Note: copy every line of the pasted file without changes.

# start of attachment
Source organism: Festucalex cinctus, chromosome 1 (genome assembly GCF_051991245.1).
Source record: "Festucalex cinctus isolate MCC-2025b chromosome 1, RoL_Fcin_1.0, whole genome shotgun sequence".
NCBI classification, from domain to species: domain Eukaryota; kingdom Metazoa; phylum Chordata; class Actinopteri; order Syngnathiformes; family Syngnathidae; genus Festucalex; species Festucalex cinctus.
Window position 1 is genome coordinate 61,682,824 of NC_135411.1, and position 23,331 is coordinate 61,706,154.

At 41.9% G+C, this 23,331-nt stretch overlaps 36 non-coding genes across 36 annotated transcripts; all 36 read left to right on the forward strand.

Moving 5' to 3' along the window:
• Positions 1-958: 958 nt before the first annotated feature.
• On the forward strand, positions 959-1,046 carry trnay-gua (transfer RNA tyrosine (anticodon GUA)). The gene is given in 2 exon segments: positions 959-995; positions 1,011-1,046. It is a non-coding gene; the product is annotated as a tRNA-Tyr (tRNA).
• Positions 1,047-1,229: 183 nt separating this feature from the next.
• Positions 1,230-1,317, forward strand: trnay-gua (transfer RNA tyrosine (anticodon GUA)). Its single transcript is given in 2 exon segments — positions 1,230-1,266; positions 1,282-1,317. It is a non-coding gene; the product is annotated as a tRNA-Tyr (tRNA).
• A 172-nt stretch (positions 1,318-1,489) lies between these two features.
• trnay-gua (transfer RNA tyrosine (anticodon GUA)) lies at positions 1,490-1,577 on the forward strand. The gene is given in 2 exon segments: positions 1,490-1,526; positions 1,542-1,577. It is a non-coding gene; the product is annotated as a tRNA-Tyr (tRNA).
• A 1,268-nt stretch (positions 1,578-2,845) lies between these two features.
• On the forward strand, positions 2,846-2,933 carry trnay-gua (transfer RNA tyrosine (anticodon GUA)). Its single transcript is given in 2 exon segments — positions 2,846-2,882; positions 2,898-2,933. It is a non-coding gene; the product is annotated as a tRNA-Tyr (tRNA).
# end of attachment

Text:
Source organism: Festucalex cinctus, chromosome 1 (genome assembly GCF_051991245.1).
Source record: "Festucalex cinctus isolate MCC-2025b chromosome 1, RoL_Fcin_1.0, whole genome shotgun sequence".
NCBI classification, from domain to species: domain Eukaryota; kingdom Metazoa; phylum Chordata; class Actinopteri; order Syngnathiformes; family Syngnathidae; genus Festucalex; species Festucalex cinctus.
Window position 1 is genome coordinate 61,682,824 of NC_135411.1, and position 23,331 is coordinate 61,706,154.

At 41.9% G+C, this 23,331-nt stretch overlaps 36 non-coding genes across 36 annotated transcripts; all 36 read left to right on the forward strand.

Moving 5' to 3' along the window:
• Positions 1-958: 958 nt before the first annotated feature.
• On the forward strand, positions 959-1,046 carry trnay-gua (transfer RNA tyrosine (anticodon GUA)). The gene is given in 2 exon segments: positions 959-995; positions 1,011-1,046. It is a non-coding gene; the product is annotated as a tRNA-Tyr (tRNA).
• Positions 1,047-1,229: 183 nt separating this feature from the next.
• Positions 1,230-1,317, forward strand: trnay-gua (transfer RNA tyrosine (anticodon GUA)). Its single transcript is given in 2 exon segments — positions 1,230-1,266; positions 1,282-1,317. It is a non-coding gene; the product is annotated as a tRNA-Tyr (tRNA).
• A 172-nt stretch (positions 1,318-1,489) lies between these two features.
• trnay-gua (transfer RNA tyrosine (anticodon GUA)) lies at positions 1,490-1,577 on the forward strand. The gene is given in 2 exon segments: positions 1,490-1,526; positions 1,542-1,577. It is a non-coding gene; the product is annotated as a tRNA-Tyr (tRNA).
• A 1,268-nt stretch (positions 1,578-2,845) lies between these two features.
• On the forward strand, positions 2,846-2,933 carry trnay-gua (transfer RNA tyrosine (anticodon GUA)). Its single transcript is given in 2 exon segments — positions 2,846-2,882; positions 2,898-2,933. It is a non-coding gene; the product is annotated as a tRNA-Tyr (tRNA).